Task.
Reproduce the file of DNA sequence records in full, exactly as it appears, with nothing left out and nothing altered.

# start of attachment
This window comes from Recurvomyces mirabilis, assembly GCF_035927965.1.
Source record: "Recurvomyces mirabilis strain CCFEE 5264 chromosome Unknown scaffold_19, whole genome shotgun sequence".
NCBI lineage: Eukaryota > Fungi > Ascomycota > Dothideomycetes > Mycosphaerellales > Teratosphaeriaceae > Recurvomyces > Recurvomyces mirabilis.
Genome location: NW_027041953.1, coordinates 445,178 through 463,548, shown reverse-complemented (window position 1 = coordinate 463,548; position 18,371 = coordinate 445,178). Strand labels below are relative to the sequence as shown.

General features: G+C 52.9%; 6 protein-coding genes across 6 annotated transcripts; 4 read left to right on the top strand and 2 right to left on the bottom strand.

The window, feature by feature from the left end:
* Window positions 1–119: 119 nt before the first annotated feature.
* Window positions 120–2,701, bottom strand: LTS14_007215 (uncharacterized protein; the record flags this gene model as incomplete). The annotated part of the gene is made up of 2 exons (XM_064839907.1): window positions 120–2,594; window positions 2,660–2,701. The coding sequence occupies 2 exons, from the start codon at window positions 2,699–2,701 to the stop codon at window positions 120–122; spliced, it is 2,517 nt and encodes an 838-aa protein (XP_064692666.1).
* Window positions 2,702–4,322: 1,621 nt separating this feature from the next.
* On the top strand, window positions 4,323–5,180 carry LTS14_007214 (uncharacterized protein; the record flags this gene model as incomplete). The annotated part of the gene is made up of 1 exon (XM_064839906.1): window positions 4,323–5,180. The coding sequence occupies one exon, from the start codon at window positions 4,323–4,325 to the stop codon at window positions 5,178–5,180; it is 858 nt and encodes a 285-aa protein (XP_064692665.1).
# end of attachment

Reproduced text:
This window comes from Recurvomyces mirabilis, assembly GCF_035927965.1.
Source record: "Recurvomyces mirabilis strain CCFEE 5264 chromosome Unknown scaffold_19, whole genome shotgun sequence".
NCBI lineage: Eukaryota > Fungi > Ascomycota > Dothideomycetes > Mycosphaerellales > Teratosphaeriaceae > Recurvomyces > Recurvomyces mirabilis.
Genome location: NW_027041953.1, coordinates 445,178 through 463,548, shown reverse-complemented (window position 1 = coordinate 463,548; position 18,371 = coordinate 445,178). Strand labels below are relative to the sequence as shown.

General features: G+C 52.9%; 6 protein-coding genes across 6 annotated transcripts; 4 read left to right on the top strand and 2 right to left on the bottom strand.

The window, feature by feature from the left end:
* Window positions 1–119: 119 nt before the first annotated feature.
* Window positions 120–2,701, bottom strand: LTS14_007215 (uncharacterized protein; the record flags this gene model as incomplete). The annotated part of the gene is made up of 2 exons (XM_064839907.1): window positions 120–2,594; window positions 2,660–2,701. The coding sequence occupies 2 exons, from the start codon at window positions 2,699–2,701 to the stop codon at window positions 120–122; spliced, it is 2,517 nt and encodes an 838-aa protein (XP_064692666.1).
* Window positions 2,702–4,322: 1,621 nt separating this feature from the next.
* On the top strand, window positions 4,323–5,180 carry LTS14_007214 (uncharacterized protein; the record flags this gene model as incomplete). The annotated part of the gene is made up of 1 exon (XM_064839906.1): window positions 4,323–5,180. The coding sequence occupies one exon, from the start codon at window positions 4,323–4,325 to the stop codon at window positions 5,178–5,180; it is 858 nt and encodes a 285-aa protein (XP_064692665.1).